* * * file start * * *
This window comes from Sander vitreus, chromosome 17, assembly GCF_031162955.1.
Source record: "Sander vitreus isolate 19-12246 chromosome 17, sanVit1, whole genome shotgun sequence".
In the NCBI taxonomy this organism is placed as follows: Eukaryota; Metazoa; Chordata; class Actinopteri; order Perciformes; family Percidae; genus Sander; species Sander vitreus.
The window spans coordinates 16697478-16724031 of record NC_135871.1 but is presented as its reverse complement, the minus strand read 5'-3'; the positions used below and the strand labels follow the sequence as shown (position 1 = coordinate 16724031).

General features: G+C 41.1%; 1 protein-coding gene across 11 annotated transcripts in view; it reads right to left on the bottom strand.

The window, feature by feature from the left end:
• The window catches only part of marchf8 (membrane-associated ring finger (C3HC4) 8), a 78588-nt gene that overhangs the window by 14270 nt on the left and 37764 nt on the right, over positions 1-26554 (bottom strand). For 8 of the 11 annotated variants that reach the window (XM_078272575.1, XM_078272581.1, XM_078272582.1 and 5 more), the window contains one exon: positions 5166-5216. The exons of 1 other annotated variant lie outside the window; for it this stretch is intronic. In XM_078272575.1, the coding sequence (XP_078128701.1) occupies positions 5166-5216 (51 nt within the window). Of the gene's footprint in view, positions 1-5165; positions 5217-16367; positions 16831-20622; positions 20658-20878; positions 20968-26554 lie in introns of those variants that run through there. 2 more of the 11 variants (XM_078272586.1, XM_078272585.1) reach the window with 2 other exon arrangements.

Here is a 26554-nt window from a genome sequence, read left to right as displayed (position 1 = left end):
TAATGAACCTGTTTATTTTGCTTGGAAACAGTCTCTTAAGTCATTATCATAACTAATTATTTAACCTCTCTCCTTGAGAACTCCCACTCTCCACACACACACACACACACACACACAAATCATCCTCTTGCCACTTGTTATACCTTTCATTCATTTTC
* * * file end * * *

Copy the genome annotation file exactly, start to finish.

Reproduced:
This window comes from Sander vitreus, chromosome 17, assembly GCF_031162955.1.
Source record: "Sander vitreus isolate 19-12246 chromosome 17, sanVit1, whole genome shotgun sequence".
In the NCBI taxonomy this organism is placed as follows: Eukaryota; Metazoa; Chordata; class Actinopteri; order Perciformes; family Percidae; genus Sander; species Sander vitreus.
The window spans coordinates 16697478-16724031 of record NC_135871.1 but is presented as its reverse complement, the minus strand read 5'-3'; the positions used below and the strand labels follow the sequence as shown (position 1 = coordinate 16724031).

General features: G+C 41.1%; 1 protein-coding gene across 11 annotated transcripts in view; it reads right to left on the bottom strand.

The window, feature by feature from the left end:
• The window catches only part of marchf8 (membrane-associated ring finger (C3HC4) 8), a 78588-nt gene that overhangs the window by 14270 nt on the left and 37764 nt on the right, over positions 1-26554 (bottom strand). For 8 of the 11 annotated variants that reach the window (XM_078272575.1, XM_078272581.1, XM_078272582.1 and 5 more), the window contains one exon: positions 5166-5216. The exons of 1 other annotated variant lie outside the window; for it this stretch is intronic. In XM_078272575.1, the coding sequence (XP_078128701.1) occupies positions 5166-5216 (51 nt within the window). Of the gene's footprint in view, positions 1-5165; positions 5217-16367; positions 16831-20622; positions 20658-20878; positions 20968-26554 lie in introns of those variants that run through there. 2 more of the 11 variants (XM_078272586.1, XM_078272585.1) reach the window with 2 other exon arrangements.

Here is a 26554-nt window from a genome sequence, read left to right as displayed (position 1 = left end):
TAATGAACCTGTTTATTTTGCTTGGAAACAGTCTCTTAAGTCATTATCATAACTAATTATTTAACCTCTCTCCTTGAGAACTCCCACTCTCCACACACACACACACACACACACACAAATCATCCTCTTGCCACTTGTTATACCTTTCATTCATTTTC